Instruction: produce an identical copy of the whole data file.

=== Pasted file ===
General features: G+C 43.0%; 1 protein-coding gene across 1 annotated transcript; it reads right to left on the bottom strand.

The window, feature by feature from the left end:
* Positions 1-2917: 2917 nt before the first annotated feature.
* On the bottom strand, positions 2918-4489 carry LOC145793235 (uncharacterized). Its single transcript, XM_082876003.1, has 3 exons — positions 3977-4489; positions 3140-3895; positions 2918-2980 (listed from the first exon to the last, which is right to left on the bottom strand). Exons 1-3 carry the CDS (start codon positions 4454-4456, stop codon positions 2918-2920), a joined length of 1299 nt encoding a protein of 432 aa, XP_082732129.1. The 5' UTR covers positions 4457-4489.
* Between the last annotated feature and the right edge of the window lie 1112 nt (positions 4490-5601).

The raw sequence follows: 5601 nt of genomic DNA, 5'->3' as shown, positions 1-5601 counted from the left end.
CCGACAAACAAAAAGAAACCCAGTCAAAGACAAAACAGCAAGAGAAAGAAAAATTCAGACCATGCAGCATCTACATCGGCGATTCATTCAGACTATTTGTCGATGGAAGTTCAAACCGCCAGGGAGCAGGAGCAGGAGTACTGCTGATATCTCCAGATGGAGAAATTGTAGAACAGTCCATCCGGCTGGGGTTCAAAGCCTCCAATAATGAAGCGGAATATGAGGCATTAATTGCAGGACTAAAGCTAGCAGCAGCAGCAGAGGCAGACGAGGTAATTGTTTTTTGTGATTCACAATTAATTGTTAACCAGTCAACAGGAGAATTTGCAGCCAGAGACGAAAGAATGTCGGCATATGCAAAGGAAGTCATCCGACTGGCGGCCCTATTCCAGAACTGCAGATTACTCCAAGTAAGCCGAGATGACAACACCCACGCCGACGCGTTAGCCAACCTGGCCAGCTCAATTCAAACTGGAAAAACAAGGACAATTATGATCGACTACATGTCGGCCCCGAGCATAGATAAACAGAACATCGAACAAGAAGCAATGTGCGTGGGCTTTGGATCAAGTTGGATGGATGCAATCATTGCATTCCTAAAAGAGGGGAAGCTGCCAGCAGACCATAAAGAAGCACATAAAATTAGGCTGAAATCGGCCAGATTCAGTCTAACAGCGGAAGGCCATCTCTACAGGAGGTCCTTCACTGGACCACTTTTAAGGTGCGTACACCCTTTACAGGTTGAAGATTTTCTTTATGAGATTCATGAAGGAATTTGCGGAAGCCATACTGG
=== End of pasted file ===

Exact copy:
General features: G+C 43.0%; 1 protein-coding gene across 1 annotated transcript; it reads right to left on the bottom strand.

The window, feature by feature from the left end:
* Positions 1-2917: 2917 nt before the first annotated feature.
* On the bottom strand, positions 2918-4489 carry LOC145793235 (uncharacterized). Its single transcript, XM_082876003.1, has 3 exons — positions 3977-4489; positions 3140-3895; positions 2918-2980 (listed from the first exon to the last, which is right to left on the bottom strand). Exons 1-3 carry the CDS (start codon positions 4454-4456, stop codon positions 2918-2920), a joined length of 1299 nt encoding a protein of 432 aa, XP_082732129.1. The 5' UTR covers positions 4457-4489.
* Between the last annotated feature and the right edge of the window lie 1112 nt (positions 4490-5601).

The raw sequence follows: 5601 nt of genomic DNA, 5'->3' as shown, positions 1-5601 counted from the left end.
CCGACAAACAAAAAGAAACCCAGTCAAAGACAAAACAGCAAGAGAAAGAAAAATTCAGACCATGCAGCATCTACATCGGCGATTCATTCAGACTATTTGTCGATGGAAGTTCAAACCGCCAGGGAGCAGGAGCAGGAGTACTGCTGATATCTCCAGATGGAGAAATTGTAGAACAGTCCATCCGGCTGGGGTTCAAAGCCTCCAATAATGAAGCGGAATATGAGGCATTAATTGCAGGACTAAAGCTAGCAGCAGCAGCAGAGGCAGACGAGGTAATTGTTTTTTGTGATTCACAATTAATTGTTAACCAGTCAACAGGAGAATTTGCAGCCAGAGACGAAAGAATGTCGGCATATGCAAAGGAAGTCATCCGACTGGCGGCCCTATTCCAGAACTGCAGATTACTCCAAGTAAGCCGAGATGACAACACCCACGCCGACGCGTTAGCCAACCTGGCCAGCTCAATTCAAACTGGAAAAACAAGGACAATTATGATCGACTACATGTCGGCCCCGAGCATAGATAAACAGAACATCGAACAAGAAGCAATGTGCGTGGGCTTTGGATCAAGTTGGATGGATGCAATCATTGCATTCCTAAAAGAGGGGAAGCTGCCAGCAGACCATAAAGAAGCACATAAAATTAGGCTGAAATCGGCCAGATTCAGTCTAACAGCGGAAGGCCATCTCTACAGGAGGTCCTTCACTGGACCACTTTTAAGGTGCGTACACCCTTTACAGGTTGAAGATTTTCTTTATGAGATTCATGAAGGAATTTGCGGAAGCCATACTGG